The term ‘explicit’ which Polanyi uses within his epistemological system has a range of applications outside of that usage. In popular culture it has come to mean sexually provocative or, when applied to rap music for example, to mean containing uncensored and possibly offensive speech. As far as the origins of the term go, whilst they may appear to lie elsewhere, they do suggest a continuity which embraces these contemporary vernacular uses and Polanyi’s application of the word to a form of knowledge. Explicit comes from the Latin explicitus which translates as ‘to unfold’ or ‘to roll out’ (Hoad, 1986), and traces of the plicitus can be found in the modern usage plait of hair or plywood. As noted in the same source, the words explicitus est liber could often be found at the end of medieval manuscripts where today we might find The End. The location of this sentence at the end of piece of writing makes literal and appropriate sense when that writing takes the form of a scroll, which is where one would originally find them. In arriving at that point of the writing, the ‘explication’, one had literally unrolled the knowledge into the world and hence made it ‘explicit’. The examples of modern usage in sexually-loaded images or potentially-offensive language can be seen to follow that tradition in metaphorical form. The pornographic picture is explicitly provocative because it does not lie dormant on the page, but is felt to unfurl across the space between image and viewer and seems to touch his passions directly. The obscenities and violence found in the lyrics to some music may, in this sense, be thought of as the unfolding of an arm and the throwing of a punch out at the listener. The explicit knowledge of Polanyi shows a family resemblance to these metaphorical instantiations, and indeed to a raft of other uses, all of which link some work of the intellect to an outgoing occupation of space.
Walter Ong includes this term amongst those which he saw as relating knowing not only to the occupation of space, but also to vision, ‘when knowledge is likened to sight it becomes pretty exclusively a matter of explanation or explication, a laying out on a surface, perhaps in chart-like form, or an unfolding, to present maximum exteriority’ (Ong, 1977: 123). There is the sense that the knowing which can be described, articulated, proposed, and declared, has extended itself outward from the person of the speaker, carving a clear path through space such that it stands as an object at the end of that path.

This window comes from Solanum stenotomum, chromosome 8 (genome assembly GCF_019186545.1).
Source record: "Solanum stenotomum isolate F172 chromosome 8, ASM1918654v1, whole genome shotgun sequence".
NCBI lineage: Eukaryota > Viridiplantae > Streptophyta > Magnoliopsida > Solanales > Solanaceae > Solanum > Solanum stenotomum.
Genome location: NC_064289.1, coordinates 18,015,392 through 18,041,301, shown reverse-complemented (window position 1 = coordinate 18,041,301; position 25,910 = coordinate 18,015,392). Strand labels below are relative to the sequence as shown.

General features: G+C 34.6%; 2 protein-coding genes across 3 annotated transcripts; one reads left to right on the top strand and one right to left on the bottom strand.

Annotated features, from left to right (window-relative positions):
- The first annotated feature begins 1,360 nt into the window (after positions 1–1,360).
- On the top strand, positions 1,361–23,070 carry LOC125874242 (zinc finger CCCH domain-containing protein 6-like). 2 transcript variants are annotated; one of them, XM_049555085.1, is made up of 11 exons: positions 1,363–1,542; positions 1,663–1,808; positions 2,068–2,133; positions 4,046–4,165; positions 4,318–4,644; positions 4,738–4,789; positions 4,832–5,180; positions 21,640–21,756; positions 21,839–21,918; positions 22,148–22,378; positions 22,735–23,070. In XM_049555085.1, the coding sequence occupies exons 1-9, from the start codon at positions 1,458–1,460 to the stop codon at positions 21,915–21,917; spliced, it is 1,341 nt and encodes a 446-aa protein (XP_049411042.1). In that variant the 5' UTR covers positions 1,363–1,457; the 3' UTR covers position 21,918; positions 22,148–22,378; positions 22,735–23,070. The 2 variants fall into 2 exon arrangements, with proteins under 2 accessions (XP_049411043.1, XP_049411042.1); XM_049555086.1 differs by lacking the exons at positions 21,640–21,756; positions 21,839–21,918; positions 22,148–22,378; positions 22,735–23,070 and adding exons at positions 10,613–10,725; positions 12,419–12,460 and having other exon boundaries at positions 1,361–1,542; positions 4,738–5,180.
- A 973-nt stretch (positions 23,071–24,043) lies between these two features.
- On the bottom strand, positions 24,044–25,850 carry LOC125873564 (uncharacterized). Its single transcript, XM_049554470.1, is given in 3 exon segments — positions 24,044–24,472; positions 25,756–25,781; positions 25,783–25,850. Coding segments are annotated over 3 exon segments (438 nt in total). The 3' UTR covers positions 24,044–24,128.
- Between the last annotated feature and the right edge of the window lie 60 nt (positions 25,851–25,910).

The close allegiance of the notion of the explicit is thoroughly exploited in Rebecca Schneider’s ‘The Explicit Body in Performance’(1997). As part of a series of closely argued propositions about, particularly, the status and objectification of women in relation to body-based arts practice she says that:
Habits of perspectival vision have emblematically placed the female body at the vanishing point even as the primary scene or landscape of representation is feminized. … I argue that certain tenets of pespectival vision, particular the removed, invisible viewer, are still very much at play even in so-called antiocular economies of vision. (1997: 7)
I would not wish to unpack this paragraph in its entirety in terms of the various conceptual metaphors of space that it draws upon and which allow it to make a certain kind of sense; What we might note at this point is that the term explicit is clearly being adopted because of its implication of an unfolding across (possibly contested) space. This application of the schema is used by Schneider along with a set of understandings concerning the politics of space, gaze, and objects.
We can see from these examples of other usage that Polanyi’s choice of the term ‘explicit’ to indicate a form of knowledge places it within the range of a particular set of metaphors and inferences. In each case the explicit is that which is out there in the open, in plain sight and the light that sight requires. It is laid out before us and stands apart from us.
HOAD, T. F. (1986) The Concise Oxford dictionary of English etymology, Oxford, Clarendon.
ONG, W. J. (1977) “I See What You Say”: Sense Analogues for Intellect. IN ONG, W. J. (Ed.) Interfaces of the word:Studies in the evolution of consciousness and culture. Ithaca and London, Cornell University Press.
SCHNEIDER, R. (1997) The explicit body in performance, London; New York, Routledge.